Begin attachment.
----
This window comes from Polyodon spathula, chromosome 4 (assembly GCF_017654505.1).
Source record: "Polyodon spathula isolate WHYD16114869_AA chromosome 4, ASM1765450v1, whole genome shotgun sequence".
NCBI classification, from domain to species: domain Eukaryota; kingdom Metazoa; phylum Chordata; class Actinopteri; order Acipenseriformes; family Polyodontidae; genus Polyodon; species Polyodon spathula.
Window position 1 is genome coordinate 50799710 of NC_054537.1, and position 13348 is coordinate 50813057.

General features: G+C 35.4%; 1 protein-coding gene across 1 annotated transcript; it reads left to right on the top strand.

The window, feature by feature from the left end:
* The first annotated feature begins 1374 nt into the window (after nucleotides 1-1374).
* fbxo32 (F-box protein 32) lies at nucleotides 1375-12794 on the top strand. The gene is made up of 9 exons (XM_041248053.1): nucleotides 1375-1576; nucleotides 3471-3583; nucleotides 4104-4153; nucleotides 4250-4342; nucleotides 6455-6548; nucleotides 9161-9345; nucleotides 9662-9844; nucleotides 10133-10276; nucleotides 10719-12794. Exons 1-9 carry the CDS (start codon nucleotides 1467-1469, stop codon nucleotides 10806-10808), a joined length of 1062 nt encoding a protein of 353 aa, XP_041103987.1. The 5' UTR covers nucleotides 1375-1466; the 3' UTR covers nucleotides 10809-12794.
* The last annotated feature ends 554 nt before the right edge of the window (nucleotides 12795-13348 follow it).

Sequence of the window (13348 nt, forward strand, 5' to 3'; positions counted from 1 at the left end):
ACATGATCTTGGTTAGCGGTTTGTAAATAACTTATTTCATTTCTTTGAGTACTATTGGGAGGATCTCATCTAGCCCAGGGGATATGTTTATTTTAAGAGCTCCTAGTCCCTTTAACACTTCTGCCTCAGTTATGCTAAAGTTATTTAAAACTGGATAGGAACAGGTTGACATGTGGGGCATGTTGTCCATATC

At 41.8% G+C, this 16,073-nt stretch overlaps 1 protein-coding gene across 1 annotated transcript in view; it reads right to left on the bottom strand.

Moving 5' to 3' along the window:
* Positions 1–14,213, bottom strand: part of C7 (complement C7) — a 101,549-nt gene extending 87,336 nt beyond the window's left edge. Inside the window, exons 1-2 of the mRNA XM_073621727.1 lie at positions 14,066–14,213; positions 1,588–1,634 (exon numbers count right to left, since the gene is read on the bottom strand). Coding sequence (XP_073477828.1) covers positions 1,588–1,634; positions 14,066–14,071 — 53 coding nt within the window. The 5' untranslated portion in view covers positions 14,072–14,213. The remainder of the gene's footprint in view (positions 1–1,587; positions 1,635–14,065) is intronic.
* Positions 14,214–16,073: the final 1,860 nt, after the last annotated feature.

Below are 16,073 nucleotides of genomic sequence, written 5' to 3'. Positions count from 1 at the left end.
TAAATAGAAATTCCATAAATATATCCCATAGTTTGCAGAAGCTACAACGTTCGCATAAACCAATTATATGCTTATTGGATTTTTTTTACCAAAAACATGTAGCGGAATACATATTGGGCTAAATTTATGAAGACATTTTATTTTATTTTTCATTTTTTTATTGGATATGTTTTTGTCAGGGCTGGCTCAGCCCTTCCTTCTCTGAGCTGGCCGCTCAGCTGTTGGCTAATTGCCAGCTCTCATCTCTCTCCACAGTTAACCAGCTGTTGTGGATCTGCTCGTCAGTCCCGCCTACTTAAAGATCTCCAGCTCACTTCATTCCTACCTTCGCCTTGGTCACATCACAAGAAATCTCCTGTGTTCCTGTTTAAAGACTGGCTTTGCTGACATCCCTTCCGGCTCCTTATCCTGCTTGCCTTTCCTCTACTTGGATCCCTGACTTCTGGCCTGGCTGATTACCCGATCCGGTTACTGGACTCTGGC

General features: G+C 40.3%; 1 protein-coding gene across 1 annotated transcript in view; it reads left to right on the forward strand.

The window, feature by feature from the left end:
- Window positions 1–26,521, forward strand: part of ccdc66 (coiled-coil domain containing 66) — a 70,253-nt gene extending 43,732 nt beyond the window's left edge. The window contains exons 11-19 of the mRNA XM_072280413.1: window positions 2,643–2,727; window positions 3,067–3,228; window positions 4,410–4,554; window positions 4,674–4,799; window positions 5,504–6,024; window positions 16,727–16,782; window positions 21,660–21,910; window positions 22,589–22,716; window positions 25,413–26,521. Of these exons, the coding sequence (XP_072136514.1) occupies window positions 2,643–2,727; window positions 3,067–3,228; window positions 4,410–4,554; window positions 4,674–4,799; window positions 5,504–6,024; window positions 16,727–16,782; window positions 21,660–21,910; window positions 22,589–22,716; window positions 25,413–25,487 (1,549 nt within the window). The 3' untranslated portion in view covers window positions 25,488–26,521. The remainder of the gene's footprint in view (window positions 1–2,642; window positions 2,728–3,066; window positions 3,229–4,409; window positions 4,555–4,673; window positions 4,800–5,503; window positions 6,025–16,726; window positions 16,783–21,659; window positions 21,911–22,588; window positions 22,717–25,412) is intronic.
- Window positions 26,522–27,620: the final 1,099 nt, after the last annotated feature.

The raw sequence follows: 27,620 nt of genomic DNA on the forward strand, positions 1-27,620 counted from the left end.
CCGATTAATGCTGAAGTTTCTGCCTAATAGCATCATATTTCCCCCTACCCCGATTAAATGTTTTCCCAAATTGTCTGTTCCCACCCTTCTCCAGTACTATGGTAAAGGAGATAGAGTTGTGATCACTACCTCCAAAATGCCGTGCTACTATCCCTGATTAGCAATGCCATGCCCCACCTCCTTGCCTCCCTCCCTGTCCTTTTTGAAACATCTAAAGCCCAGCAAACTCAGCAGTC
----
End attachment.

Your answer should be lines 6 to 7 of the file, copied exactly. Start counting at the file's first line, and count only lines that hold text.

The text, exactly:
The window, feature by feature from the left end:
* The first annotated feature begins 1374 nt into the window (after nucleotides 1-1374).